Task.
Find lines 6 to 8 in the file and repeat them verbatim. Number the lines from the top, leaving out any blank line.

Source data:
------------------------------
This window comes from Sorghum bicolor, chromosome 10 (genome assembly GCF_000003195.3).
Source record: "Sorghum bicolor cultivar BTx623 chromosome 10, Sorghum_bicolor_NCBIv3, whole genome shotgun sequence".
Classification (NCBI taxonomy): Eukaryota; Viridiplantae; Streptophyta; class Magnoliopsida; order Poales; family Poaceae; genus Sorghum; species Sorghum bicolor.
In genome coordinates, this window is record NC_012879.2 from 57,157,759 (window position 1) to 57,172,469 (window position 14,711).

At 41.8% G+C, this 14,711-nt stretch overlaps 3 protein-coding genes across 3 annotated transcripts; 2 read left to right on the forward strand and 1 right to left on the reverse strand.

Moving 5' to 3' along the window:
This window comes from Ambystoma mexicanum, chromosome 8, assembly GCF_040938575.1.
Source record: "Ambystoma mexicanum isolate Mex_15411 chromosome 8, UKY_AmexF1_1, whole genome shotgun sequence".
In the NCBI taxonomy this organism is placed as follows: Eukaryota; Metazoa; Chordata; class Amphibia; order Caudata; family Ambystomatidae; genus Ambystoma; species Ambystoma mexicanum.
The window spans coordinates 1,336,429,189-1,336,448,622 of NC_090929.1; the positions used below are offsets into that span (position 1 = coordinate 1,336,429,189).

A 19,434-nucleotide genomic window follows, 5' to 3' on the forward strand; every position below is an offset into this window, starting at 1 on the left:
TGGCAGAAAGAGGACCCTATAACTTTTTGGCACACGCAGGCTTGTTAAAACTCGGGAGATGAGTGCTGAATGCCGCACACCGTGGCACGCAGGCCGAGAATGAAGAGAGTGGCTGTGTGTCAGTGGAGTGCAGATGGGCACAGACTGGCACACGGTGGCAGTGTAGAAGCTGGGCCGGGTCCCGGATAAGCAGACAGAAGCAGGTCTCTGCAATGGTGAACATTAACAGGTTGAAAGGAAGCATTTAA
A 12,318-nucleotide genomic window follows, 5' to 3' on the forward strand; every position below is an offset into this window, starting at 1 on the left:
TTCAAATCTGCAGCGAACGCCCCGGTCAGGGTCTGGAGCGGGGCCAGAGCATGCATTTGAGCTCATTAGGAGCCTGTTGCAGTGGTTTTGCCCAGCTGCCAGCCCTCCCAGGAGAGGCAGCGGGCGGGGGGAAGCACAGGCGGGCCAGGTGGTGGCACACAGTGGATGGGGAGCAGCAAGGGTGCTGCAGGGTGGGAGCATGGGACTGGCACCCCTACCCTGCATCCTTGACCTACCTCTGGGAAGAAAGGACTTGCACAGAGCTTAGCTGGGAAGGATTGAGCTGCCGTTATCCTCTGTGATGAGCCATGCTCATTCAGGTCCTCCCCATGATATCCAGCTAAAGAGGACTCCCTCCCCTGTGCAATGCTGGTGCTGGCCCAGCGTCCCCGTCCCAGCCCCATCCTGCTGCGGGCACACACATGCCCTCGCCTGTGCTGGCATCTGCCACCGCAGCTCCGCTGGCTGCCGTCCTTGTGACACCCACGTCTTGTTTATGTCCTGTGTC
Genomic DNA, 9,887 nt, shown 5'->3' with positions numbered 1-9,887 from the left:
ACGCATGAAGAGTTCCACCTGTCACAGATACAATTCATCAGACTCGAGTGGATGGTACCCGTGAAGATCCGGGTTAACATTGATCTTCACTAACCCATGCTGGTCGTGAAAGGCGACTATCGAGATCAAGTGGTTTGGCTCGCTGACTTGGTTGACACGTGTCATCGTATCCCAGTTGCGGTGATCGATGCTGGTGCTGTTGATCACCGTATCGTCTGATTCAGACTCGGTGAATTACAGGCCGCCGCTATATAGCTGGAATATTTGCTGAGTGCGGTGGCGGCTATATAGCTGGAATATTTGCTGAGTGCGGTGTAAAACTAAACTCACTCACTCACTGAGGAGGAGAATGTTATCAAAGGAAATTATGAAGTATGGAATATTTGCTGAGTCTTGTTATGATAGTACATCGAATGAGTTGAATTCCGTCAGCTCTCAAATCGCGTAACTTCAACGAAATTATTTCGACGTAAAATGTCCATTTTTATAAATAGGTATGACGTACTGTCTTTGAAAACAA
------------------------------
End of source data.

Moving 5' to 3' along the window:
This window comes from Ambystoma mexicanum, chromosome 8, assembly GCF_040938575.1.
Source record: "Ambystoma mexicanum isolate Mex_15411 chromosome 8, UKY_AmexF1_1, whole genome shotgun sequence".